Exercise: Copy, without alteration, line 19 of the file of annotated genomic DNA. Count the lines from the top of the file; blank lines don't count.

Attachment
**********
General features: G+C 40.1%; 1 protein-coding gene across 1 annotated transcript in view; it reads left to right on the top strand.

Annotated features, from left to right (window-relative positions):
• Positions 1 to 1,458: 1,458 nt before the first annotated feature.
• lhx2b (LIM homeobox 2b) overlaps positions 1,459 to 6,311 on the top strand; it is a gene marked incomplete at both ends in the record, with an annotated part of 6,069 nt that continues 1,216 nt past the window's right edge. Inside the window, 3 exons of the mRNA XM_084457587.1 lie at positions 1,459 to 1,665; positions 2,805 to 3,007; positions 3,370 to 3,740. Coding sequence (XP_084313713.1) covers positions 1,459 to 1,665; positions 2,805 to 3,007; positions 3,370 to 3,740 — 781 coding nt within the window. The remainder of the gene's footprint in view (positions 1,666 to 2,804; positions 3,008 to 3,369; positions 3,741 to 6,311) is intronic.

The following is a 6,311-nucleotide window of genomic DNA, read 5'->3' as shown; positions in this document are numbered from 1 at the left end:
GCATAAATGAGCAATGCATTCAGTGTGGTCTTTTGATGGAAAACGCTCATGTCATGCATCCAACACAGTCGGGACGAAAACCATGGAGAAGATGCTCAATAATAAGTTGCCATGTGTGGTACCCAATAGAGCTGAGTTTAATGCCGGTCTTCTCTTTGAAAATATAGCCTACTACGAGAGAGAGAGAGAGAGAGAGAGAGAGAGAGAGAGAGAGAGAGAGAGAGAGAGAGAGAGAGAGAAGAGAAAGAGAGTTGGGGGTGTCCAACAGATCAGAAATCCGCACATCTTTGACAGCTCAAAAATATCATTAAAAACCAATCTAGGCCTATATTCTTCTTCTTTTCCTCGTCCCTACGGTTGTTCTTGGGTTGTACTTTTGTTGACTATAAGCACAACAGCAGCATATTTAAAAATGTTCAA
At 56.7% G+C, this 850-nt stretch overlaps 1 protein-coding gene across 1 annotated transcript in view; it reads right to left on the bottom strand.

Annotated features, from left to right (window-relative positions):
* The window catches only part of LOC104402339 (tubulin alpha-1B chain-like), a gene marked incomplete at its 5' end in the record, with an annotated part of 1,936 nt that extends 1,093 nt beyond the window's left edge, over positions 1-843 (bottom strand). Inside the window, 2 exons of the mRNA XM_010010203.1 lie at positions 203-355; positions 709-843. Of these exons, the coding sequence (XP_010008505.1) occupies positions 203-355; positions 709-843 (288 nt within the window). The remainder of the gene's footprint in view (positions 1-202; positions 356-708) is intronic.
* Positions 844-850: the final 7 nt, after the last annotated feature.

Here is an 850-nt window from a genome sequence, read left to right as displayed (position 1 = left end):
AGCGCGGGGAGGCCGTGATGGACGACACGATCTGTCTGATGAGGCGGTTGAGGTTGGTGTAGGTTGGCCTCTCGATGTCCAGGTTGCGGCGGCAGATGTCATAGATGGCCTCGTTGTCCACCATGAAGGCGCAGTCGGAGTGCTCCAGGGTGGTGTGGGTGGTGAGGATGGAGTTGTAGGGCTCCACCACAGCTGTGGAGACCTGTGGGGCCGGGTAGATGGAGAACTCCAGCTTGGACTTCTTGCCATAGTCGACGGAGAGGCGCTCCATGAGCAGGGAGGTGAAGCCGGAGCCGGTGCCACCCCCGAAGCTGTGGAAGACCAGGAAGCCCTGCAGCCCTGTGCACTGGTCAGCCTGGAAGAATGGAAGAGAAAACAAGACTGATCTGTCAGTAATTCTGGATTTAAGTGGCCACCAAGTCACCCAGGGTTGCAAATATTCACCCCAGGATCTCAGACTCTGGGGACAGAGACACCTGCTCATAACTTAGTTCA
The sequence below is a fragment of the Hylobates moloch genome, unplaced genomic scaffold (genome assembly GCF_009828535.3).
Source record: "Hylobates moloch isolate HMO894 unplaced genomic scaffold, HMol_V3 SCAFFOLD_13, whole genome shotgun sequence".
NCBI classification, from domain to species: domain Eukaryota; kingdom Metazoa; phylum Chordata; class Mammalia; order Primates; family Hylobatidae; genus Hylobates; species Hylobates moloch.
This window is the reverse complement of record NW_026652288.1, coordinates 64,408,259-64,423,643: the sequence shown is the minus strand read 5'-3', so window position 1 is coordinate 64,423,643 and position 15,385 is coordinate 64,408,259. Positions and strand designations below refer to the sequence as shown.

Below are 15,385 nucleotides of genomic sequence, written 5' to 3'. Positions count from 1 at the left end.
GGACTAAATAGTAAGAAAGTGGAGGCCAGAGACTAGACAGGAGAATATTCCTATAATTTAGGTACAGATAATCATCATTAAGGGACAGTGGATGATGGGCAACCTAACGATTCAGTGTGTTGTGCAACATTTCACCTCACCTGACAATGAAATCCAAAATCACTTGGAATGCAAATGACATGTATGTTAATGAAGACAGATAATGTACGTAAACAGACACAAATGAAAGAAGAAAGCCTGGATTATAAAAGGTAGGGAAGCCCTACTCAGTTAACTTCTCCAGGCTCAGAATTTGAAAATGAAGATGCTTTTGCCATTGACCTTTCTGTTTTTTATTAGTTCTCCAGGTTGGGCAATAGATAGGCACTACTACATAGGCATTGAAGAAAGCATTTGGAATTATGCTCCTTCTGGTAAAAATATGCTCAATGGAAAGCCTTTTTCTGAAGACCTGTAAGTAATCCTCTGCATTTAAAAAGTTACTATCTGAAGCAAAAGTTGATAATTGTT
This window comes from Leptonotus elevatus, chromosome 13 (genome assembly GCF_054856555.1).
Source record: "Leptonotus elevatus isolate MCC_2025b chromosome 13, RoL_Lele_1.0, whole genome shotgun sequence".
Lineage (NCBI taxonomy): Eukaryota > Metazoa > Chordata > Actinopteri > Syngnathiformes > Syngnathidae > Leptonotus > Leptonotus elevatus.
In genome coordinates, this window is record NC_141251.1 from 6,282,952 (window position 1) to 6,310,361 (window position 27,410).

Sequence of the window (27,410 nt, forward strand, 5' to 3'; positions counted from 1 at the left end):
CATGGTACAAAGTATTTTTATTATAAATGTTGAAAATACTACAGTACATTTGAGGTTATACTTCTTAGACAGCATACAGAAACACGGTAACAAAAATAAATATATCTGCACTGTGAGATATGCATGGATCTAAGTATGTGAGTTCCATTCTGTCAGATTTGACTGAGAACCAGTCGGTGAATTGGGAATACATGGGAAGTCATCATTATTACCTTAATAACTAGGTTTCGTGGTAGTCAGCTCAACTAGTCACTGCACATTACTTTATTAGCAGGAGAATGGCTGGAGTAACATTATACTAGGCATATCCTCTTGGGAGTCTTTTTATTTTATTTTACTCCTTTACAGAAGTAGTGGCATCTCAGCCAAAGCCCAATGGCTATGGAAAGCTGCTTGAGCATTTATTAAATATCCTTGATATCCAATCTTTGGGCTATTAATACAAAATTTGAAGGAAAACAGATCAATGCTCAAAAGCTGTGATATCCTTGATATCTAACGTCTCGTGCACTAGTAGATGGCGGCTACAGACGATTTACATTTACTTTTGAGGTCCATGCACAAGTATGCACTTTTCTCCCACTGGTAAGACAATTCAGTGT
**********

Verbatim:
This window comes from Leptonotus elevatus, chromosome 13 (genome assembly GCF_054856555.1).